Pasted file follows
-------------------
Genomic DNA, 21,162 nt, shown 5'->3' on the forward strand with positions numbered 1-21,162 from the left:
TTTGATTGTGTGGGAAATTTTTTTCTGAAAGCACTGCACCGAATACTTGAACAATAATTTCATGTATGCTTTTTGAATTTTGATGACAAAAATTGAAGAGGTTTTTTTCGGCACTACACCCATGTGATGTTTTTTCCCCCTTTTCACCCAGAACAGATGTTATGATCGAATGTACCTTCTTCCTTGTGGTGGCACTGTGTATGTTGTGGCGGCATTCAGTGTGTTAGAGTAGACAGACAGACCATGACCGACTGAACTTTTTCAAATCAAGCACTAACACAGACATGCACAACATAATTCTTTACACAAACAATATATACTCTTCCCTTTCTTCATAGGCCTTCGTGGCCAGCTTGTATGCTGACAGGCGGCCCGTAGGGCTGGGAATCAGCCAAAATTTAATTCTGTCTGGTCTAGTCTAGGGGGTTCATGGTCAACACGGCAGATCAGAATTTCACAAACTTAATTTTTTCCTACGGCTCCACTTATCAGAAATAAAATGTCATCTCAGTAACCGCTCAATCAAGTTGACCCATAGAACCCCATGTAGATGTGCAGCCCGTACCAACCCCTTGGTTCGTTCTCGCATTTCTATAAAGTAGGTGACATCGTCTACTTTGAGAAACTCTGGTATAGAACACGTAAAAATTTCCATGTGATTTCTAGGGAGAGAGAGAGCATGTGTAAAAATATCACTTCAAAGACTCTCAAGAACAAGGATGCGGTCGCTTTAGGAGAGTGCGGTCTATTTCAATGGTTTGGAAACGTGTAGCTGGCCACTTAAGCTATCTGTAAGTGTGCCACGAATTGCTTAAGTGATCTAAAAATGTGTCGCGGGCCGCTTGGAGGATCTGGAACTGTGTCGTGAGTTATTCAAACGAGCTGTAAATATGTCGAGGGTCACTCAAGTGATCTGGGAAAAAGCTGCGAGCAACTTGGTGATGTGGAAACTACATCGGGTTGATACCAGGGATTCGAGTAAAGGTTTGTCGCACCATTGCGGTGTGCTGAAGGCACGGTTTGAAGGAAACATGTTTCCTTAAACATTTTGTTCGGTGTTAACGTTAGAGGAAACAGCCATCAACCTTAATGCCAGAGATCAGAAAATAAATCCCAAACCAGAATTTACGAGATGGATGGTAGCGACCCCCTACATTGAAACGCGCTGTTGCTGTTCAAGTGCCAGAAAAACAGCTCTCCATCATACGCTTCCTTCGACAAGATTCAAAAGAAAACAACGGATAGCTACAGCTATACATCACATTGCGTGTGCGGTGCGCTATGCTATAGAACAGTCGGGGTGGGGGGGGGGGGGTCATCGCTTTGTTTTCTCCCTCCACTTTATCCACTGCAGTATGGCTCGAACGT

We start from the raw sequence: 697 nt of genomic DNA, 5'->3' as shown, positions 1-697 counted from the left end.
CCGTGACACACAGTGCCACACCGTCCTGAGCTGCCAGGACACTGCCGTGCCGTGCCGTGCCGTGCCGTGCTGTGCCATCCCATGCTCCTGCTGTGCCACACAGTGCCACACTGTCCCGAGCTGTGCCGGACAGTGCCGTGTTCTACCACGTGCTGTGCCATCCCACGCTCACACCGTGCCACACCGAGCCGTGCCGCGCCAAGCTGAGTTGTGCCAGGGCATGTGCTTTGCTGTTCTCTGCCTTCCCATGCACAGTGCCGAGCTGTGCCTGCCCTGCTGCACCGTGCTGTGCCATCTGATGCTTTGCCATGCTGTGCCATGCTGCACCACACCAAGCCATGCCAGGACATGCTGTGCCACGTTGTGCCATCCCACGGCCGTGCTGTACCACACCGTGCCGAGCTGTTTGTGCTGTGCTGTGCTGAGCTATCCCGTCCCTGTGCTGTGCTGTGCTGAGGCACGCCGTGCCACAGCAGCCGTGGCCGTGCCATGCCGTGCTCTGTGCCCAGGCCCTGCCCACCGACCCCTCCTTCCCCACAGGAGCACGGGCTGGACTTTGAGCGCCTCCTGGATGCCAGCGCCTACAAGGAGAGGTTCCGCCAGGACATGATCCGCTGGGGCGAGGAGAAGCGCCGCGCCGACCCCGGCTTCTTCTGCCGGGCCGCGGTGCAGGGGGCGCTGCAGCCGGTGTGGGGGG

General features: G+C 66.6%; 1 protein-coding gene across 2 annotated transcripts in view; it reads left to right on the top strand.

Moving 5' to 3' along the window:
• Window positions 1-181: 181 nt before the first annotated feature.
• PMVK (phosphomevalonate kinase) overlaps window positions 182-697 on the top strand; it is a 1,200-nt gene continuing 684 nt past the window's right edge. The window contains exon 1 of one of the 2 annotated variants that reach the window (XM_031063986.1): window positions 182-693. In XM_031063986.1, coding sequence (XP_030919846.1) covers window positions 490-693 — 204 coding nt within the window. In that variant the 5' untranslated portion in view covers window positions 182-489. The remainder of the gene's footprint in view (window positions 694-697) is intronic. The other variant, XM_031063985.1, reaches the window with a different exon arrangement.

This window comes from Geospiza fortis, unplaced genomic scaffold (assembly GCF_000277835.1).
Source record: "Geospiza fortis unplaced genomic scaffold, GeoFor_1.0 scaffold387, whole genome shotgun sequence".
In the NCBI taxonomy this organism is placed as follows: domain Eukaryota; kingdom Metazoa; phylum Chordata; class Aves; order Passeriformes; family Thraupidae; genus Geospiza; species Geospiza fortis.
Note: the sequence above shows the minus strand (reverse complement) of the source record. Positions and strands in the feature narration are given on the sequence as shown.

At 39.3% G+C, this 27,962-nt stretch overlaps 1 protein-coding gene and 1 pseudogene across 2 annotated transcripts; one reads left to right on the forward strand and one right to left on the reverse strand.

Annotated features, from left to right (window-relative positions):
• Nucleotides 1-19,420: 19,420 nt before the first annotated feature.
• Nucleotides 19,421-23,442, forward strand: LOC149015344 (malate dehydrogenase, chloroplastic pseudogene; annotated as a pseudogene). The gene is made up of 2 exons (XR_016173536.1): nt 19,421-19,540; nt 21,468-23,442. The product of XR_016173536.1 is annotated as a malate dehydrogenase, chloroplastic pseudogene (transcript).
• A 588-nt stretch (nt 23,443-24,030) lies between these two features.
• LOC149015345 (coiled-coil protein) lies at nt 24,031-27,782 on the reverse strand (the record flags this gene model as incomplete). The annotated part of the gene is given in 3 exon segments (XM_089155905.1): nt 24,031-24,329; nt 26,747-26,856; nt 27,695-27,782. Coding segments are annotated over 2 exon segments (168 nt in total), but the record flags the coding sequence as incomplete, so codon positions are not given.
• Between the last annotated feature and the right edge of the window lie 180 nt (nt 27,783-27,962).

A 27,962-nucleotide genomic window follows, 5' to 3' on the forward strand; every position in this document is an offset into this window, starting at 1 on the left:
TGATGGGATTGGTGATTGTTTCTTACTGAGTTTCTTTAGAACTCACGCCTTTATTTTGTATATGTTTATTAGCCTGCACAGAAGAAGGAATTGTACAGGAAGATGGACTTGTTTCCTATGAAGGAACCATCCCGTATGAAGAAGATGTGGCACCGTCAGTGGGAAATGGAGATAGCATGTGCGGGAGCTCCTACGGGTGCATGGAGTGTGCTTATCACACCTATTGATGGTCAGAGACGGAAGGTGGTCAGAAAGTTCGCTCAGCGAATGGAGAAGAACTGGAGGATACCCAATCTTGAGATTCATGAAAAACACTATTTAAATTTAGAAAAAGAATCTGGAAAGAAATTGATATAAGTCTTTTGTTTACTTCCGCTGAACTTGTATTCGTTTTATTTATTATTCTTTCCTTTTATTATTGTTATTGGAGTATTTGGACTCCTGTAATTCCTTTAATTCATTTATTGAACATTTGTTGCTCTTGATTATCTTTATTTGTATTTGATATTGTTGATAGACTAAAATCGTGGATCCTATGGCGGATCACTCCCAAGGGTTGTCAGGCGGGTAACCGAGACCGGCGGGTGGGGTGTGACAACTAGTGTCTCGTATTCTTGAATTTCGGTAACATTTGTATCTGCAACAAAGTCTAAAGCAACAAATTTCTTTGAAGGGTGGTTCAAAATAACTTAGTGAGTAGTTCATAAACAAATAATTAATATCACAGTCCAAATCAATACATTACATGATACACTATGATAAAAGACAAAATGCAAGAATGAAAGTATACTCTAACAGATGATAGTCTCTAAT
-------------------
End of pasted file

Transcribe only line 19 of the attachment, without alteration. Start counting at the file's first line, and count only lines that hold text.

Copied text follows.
• Between the last annotated feature and the right edge of the window lie 180 nt (nt 27,783-27,962).